What We Do

The Point Lobos Foundation funds programs designed to enhance the public's awareness and enjoyment of Point Lobos, assists California State Parks in preserving Point Lobos and helps to provide long-term vision for the Reserve and its surrounding areas.


The Point Lobos Docent Corps is a group of approximately 180 highly trained volunteers who augment the existing California State Parks staff. To become docents, volunteers complete a rigorous, six-month training course, and participate in continued monthly education. Some docents have been with this program since its inception in 1981, and have amassed an invaluable wealth of knowledge of Point Lobos in their years of service.

Docents lead subject-specific nature walks for visitors including school groups and people who are mobility-impaired, set up spotting scopes to afford visitors a better view of the marine mammals and birds, and permanently staff the information station and the historic Whalers Cabin Museum. Docents are the backbone of the wonderful interpretive and educational programs found within Point Lobos, acting not only as volunteers but also as visionaries to constantly improve and expand on the educational opportunities offered to visitors. In 2013, docents volunteered more than 23,756 hours (equivalent to more than 11 full-time employees) at Point Lobos.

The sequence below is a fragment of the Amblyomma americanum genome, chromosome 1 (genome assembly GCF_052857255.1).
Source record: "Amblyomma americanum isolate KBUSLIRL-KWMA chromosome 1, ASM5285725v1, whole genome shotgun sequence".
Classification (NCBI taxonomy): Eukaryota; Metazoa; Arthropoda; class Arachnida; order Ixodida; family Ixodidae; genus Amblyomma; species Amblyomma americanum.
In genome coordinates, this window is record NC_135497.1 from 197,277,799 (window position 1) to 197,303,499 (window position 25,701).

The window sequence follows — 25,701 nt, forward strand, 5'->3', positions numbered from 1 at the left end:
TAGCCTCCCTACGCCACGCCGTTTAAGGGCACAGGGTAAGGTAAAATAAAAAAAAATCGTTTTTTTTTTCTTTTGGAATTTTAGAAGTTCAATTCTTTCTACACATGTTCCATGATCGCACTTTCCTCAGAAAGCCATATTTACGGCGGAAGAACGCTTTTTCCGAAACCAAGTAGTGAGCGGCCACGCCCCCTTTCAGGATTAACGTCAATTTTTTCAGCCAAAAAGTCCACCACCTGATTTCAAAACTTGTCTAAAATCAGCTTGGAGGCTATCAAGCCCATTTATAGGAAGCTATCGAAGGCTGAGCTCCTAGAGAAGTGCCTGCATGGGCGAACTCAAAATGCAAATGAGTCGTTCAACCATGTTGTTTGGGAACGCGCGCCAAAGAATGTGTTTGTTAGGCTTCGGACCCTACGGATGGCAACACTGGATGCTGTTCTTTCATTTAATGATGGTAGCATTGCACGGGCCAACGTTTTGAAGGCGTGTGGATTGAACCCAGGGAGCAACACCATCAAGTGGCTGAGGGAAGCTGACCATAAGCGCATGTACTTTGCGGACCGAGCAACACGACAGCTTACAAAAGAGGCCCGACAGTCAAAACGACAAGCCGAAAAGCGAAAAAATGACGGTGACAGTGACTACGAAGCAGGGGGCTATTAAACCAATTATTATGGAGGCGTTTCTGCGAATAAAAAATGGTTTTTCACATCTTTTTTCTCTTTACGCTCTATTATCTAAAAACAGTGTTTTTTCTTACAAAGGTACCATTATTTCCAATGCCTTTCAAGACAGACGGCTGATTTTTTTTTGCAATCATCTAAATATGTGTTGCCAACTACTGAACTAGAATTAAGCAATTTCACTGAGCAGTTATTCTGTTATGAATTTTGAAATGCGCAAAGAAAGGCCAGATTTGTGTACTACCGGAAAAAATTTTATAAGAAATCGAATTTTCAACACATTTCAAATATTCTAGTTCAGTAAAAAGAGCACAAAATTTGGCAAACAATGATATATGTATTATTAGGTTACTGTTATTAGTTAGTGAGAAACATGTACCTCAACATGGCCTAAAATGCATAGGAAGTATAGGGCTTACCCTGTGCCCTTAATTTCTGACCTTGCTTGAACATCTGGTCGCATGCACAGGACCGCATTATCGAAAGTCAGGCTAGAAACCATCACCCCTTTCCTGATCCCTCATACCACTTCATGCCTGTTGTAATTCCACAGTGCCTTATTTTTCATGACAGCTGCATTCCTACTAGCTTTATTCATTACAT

The Foundation funds the Point Lobos Docent Corps in its entirety, providing;

  • one full-time Docent Coordinator, a State Parks employee who is funded by the Point Lobos Foundation,
  • specialized interpretive equipment including spotting scopes and advanced technology for people who are mobility-impaired, and
  • team-building tools like an interactive web site, training resources and the beloved green jackets.


  • publishes free, multilingual, visitor brochures encompassing all facets of the Reserve,
  • funds school outreach program, and
  • provides a library for historical and field research.



  • provides maintenance and facility improvements for the Whalers Cabin and Whaling Station Museum,
  • maintains interpretive collections,
  • funds continuous trail maintenance and improvements, and
  • funds the eradication of invasive plants on an annual basis.

During part of 2009 and 2010, a period of extraordinary California State Parks budget shortfalls, the PLF provided salaries to several park aides, including those who staff the entrance kiosk and the maintenance crew.